Singapore is a very easy country to get around as it is small in area and also possesses excellent transportation networks (some would beg to differ though if you’re attempting public transport at peak hours). Nonetheless it is quite impossible to get lost.What I want to cover here is rather a form of transport that is not so well known for the average traveller to Singapore – cycling.
Come 2015, the National Parks Board would have completed a 300km round the island park connector that will link various neighbourhood parks across Singapore. Parts of this route are already operational, the longest being the 42km Eastern Coastal Park Connector (ECPCN). On October 25, 2009, the 23km Western Adventure PCN was launched.
These park connectors run through the major residential areas in Singapore with varying difficulties and length to cater to all levels of exercise regimes. For me and my trusty ‘mother-child’ bicycle, they are the perfect complement for exploring other neighborhoods safely and to eventually introduce them to my children as well.
The paths are mostly well lit and route maps are put up at the either ends of the connectors. Where there is a short break between connectors, the pavements are usually marked with PCN to direct users on the right track. The routes are also well served by pit stops where you can buy drinks or rent bicycles and roller blades if you don’t have your own.
For travellers who want a refreshing approach to exploring our island, I would recommend taking on the Park Connector Networks which will open your eyes to a different Singapore and keep you fit at the same time.
The Eastern Coastal PCN
This is my personal experience on the ECPCN although I didn’t complete the whole 42km, only about 30km of it.
Click on the map icons to find out more about the route.
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- From Simei MRT Station, cross Simei St 3 at the traffic light.
- Simei PCN starts here for about 2km passing through quiet landed property, ITE College East and the Singapore Expo.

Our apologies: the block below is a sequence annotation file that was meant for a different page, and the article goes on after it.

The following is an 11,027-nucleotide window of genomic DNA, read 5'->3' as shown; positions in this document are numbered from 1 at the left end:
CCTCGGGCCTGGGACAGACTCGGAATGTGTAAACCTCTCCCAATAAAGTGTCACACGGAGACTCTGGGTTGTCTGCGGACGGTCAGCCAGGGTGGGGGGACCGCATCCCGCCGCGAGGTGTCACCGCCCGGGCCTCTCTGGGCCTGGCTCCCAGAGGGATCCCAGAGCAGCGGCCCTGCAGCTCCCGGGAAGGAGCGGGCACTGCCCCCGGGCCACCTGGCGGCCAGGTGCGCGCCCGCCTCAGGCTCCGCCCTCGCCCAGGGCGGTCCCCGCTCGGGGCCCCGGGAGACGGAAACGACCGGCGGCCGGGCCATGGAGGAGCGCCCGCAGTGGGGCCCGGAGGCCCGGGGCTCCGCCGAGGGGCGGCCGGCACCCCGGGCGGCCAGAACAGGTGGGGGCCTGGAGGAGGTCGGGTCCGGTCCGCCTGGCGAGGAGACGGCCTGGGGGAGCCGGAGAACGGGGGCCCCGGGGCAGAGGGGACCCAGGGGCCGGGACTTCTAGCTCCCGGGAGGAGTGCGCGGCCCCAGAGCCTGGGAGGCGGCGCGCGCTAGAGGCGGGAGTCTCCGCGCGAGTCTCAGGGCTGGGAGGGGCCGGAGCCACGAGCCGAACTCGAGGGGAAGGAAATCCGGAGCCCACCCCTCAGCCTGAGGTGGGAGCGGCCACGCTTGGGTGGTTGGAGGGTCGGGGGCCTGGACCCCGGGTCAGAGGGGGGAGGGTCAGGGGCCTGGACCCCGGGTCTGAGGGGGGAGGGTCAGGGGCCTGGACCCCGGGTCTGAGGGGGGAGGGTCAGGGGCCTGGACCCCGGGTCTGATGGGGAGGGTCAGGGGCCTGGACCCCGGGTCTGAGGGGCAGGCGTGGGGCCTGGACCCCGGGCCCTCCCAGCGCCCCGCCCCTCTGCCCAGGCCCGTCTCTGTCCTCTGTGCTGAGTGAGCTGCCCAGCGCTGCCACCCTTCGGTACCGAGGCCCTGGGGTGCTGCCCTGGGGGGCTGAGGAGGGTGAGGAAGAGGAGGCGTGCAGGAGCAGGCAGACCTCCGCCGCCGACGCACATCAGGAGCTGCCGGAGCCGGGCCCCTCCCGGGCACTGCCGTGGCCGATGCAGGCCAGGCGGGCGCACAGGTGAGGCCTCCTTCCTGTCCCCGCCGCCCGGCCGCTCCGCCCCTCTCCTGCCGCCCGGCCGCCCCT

- After passing the NEWater Visitor Centre, cross the canal aka Sungei Bedok and turn left into the Bedok PCN.
- This stretches for 4km behind the landed property of Old Bedok Road and out to Upper East Coast Road.
- Turn left into the small road after passing Bedok Camp and head straight till you hit the East Coast Expressway.
- Follow the relatively deserted path flanking ECP behind Laguna National Golf Course.
- The underpass marks the end of the Bedok PCN. Dismount and carry your bike down and up the stairs to arrive at the eastern end of East Coast Park.
- From here, head left towards Changi or right towards the city.
- Head left pass the National Sailing Centre and Safra Country Club for about 2km towards the Coastal PCN.
- The Coastal PCN starts at a small canal crossing. The first 2km follows a stretch of undisturbed beach after which the path veers left following Changi Coast Road and the airport for another 8km.
- Enter Changi Beach Park shortly after Changi Ferry Terminal. The park stretches about 3.5km along the beach.
- Before reaching the end of the park, turn left and cross at a small white bridge into Changi Village.
- At this point, choose to take either the Changi PCN or the Changi Point PCN.
- Changi Point PCN is a 1km detour along the sea front. It begins at the Changi Point Ferry Terminal and joins the Changi PCN at Changi Sailing Club.
- The start of the 2.5km Changi PCN is a bit hard to locate. Head uphill towards Netheravon Road, following it till it meets Cranwell Road at a junction.
- From Cranwell Road, follow the path to Loyang Avenue where the last leg Loyang PCN begins.
- Loyang PCN follows the busy industrial road Loyang Avenue for 4km and ends once it reaches Pasir Ris Drive 3.
- Continue on the Pasir Ris PCN through the residential estate to Pasir Ris Park or stop for a break at Loyang Point.